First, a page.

JeffGray

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  • in reply to: Import Esp8266 Arduino projects and/or libraries #25043

    JeffGray
    Participant

    After a 15 month hiatus, I am back to working with the ESP32.  I just renewed my VisualGDB license in the hopes that V5.4 would provide more support for using existing arduino libraries.  I would like to also take advantage of freertos, xTaskCreate, etc. rather than being constrained by the general format of .ino code.

    Are there any tutorials for how to include arduino libraries?  I went to github and downloaded arduino-esp32-master so that I could get the latest libraries.  Ultimately I would like to use code such as what was developed by Adafruit for the BMP280 sensor, rather than starting from scratch.  I had written a tutorial myself (mentioned earlier in this thread) but I find that it no longer works.

    in reply to: Import Esp8266 Arduino projects and/or libraries #13429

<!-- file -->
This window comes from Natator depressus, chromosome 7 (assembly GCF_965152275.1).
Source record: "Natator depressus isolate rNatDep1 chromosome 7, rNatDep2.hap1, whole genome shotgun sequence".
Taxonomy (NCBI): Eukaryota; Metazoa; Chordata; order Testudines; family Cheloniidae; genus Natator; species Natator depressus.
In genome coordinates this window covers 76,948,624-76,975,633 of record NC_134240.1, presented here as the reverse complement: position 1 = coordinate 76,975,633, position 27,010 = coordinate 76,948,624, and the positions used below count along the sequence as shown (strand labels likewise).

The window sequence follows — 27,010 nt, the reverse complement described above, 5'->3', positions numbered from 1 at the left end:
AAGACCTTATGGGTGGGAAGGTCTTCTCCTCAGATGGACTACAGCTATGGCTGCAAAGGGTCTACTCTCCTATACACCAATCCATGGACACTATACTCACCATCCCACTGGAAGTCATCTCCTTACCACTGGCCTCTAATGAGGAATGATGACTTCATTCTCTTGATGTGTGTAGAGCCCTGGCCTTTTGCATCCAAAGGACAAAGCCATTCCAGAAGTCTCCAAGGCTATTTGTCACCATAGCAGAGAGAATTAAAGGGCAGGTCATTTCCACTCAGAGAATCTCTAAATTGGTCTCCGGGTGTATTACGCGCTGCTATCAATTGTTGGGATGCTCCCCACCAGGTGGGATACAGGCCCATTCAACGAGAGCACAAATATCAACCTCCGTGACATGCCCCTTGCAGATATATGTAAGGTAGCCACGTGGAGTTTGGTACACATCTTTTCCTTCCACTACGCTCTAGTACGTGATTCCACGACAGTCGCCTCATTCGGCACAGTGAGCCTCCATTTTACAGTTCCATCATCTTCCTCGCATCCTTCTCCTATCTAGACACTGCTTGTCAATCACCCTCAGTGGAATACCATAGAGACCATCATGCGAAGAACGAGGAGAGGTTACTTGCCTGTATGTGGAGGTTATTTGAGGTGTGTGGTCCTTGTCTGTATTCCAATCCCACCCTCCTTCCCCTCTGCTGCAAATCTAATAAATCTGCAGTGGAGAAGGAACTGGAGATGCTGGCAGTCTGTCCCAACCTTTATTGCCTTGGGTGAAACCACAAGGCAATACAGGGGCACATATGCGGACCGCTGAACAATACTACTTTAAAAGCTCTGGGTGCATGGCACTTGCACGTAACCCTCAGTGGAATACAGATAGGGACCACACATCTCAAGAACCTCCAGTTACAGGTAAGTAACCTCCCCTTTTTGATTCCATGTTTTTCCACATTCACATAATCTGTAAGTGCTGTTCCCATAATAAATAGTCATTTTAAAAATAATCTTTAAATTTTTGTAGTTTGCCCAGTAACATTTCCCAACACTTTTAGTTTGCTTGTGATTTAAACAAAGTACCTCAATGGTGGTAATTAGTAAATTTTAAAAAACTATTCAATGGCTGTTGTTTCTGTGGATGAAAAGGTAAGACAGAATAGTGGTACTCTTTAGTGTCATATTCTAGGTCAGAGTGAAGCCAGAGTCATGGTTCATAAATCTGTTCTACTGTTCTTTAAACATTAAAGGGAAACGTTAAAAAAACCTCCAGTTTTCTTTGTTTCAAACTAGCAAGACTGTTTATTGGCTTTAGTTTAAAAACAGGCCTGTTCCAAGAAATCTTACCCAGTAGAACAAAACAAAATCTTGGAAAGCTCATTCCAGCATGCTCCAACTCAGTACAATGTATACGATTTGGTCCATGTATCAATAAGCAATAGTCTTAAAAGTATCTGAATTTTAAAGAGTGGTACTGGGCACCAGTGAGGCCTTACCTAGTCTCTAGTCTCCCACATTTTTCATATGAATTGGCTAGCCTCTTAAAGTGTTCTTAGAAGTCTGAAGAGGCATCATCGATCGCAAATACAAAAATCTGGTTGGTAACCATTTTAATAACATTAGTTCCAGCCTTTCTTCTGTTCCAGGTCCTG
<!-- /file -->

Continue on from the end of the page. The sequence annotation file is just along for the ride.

JeffGray
    Participant

    In the words of Elvis, “thankyouverymuch” for the suggestion.  I do believe my quest to import Arduino libraries is at an end.  Including the *.c and *.cpp files into my project was the key.

    I wrote up a detailed response to this issue here: https://stackoverflow.com/questions/35167111/using-arduino-c-libraries-on-pc-platform/48244442#48244442

    It includes many references to VisualGDB, so I hope that Sysprogs gets some business from this.

    in reply to: Import Esp8266 Arduino projects and/or libraries #13403

    JeffGray
    Participant

    I have tried to troubleshoot and solve this issue myself with no positive results.  To simplify the problem I have done the following:

    1.  Use the Visual GDB embedded project wizard to create a “Blink” example that runs on my ESP32.  So far, so good.  Compiles, builds and loads OK.
    2. Put ALL the .h and .cpp files from the Arduino core for ESP32 (from https://github.com/espressif/arduino-esp32) into my project folder.
    3.  Add a line: #include <Arduino.h> to my blink180109.cpp source code.
    4. Add a line: Serial.begin(115200); inside app_main() in the source code.

    Intellisense does not indicate any errors.  Now when I build, I get errors during linking: